Huarmey has been a place for fishing from ancient times to the present day, indeed, the name itself means fisherman in the ancient language Muchic (Guaxme). It was during an investigation into what was apparently a pre-Hispanic cemetery at Punta Lobos, near the installations operated by Compañía Minera Antamina at the port of Huarmey, that we were astonished to find that the cemetery for young fishermen was in fact the site of a large-scale human sacrifice.

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Towards the end of the 14th Century the armies of the Chimu emperor Minchaaman were engaged in an aggressive military campaign to increase the already extensive lands under their rule. In this campaign the Huarmey valley was encircled, conquered and finally annexed to the Chimu imperial state. Later, in an impressive religious ceremony, a fishing village was selected and offered in sacrifice to the god Ni, lord of the sea and the principal deity of the conquerors, to thank him for the military victory. The scene chosen for this ceremony was Punta Lobos.

The bodies of the sacrificed men were watched to make sure carrion-eating animals did not go near them, while the sea and sand slowly covered them. While this was happening, at the other end of the beach the survivors of the sacrifice, the women, the children and the old, offered a number of ceramic vessels containing food and drink, as well as fishing tackle such as nets, cord and weights, so that the dead fishermen could continue with their work in the afterlife.

Five centuries later, bodies mutilated by grave robbers gave no indication that the small cemetery at Punta Lobos had such a fascinating and terrible history. The Chimu, inheritors of the ancient religious traditions of the Moche, also included massive human sacrifices in their ceremonies as their ancestors had done centuries before them. But, just as the Chimu surpassed their ancestors in jewelry, textiles and other arts, so they did in the magnitude of their religious ceremonies. Never before has a ritual of this size been discovered.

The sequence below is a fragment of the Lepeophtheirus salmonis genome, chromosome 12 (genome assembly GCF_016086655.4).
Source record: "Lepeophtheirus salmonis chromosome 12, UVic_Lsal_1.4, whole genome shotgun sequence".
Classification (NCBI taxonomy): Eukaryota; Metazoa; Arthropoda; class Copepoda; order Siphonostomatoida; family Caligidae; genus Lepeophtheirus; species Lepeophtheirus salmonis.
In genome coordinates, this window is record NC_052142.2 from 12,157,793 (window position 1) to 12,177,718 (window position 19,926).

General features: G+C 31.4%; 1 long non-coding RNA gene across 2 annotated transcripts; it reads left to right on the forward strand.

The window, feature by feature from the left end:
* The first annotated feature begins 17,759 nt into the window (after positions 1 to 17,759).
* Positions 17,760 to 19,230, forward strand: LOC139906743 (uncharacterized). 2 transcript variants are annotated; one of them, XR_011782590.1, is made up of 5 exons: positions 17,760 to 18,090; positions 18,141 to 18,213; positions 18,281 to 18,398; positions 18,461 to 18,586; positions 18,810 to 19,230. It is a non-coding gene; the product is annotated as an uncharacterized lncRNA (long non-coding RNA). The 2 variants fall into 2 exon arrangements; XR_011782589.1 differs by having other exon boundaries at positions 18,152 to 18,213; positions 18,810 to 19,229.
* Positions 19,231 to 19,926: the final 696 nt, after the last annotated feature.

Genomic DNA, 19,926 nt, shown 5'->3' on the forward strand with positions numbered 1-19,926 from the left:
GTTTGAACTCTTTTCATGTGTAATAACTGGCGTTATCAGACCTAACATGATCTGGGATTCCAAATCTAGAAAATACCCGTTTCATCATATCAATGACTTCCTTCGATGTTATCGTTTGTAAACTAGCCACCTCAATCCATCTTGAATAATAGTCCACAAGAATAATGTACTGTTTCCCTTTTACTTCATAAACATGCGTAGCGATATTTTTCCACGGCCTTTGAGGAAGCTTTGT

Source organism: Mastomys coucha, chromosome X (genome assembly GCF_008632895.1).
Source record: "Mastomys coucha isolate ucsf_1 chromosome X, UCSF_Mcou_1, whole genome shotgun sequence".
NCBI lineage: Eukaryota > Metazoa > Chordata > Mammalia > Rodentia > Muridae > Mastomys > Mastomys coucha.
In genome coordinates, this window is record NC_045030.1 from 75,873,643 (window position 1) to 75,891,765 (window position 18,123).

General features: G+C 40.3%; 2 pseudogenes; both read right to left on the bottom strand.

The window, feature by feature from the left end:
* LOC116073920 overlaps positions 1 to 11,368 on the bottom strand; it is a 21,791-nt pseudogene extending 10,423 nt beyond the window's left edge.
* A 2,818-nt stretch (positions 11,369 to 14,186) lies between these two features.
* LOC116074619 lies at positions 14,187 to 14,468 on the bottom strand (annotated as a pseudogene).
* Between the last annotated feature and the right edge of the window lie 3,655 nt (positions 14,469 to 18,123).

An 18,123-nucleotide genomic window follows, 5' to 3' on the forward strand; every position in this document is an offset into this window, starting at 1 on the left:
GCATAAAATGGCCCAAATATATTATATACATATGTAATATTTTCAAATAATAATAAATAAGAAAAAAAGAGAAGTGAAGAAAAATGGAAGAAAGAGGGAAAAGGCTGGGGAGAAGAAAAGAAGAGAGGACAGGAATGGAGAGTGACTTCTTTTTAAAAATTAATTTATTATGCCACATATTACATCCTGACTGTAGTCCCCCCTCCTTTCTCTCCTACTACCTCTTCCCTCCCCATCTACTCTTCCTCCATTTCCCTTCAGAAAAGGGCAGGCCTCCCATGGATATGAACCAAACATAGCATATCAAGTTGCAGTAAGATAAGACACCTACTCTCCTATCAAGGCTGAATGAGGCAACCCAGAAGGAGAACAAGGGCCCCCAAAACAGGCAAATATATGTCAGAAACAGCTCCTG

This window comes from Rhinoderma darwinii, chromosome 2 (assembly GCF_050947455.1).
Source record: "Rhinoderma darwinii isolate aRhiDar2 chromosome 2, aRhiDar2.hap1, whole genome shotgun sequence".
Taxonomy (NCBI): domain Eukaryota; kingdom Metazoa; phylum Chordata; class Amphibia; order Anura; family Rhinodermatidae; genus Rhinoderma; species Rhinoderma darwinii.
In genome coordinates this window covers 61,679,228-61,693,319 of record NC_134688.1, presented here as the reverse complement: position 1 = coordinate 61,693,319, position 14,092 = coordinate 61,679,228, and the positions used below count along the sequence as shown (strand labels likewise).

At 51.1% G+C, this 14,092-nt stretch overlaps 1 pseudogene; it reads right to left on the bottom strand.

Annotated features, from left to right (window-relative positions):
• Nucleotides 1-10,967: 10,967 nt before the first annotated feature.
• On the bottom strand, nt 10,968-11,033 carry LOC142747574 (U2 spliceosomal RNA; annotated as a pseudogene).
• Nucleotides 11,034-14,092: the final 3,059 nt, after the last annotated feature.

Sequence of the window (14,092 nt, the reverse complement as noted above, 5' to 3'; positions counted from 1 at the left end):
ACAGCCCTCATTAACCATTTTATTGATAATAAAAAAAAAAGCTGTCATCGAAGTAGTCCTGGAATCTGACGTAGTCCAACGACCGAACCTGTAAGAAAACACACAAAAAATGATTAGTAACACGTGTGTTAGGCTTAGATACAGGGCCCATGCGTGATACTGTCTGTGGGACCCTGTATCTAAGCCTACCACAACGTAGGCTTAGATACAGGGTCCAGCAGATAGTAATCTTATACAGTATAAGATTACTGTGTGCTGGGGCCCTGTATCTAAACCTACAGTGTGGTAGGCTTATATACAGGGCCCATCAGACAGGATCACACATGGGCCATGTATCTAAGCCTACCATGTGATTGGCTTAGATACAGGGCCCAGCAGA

The bodies of 107 fishermen remained intact despite an unsuccessful search for artifacts by grave robbers or huaqueros; more than 20 were mutilated by the Chimu themselves and around 70 were destroyed by the huaqueros.

A detailed analysis of the bodies confirms the first impression that most of the victims show marks of the knives by which they were put to death. Bound and blindfolded, the fought against inevitable death until, choking on their own blood they fell face down onto the sand.

Later research has shown that most of the sacrificed fishermen were all men, young or adult and healthy for that period, highly skilled in fishing and diving, like the fishermen of today who live by the beaches of Huarmey.

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Author: Bienvenida Team
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Huarmey is half way between the cities
of Lima and Trujillo and for the regular traveler
it represents rather more than unforgettable views of the sea from the
Northern Pan American Highway. For those who know, it is the best place on the north coast for fishing and scuba diving.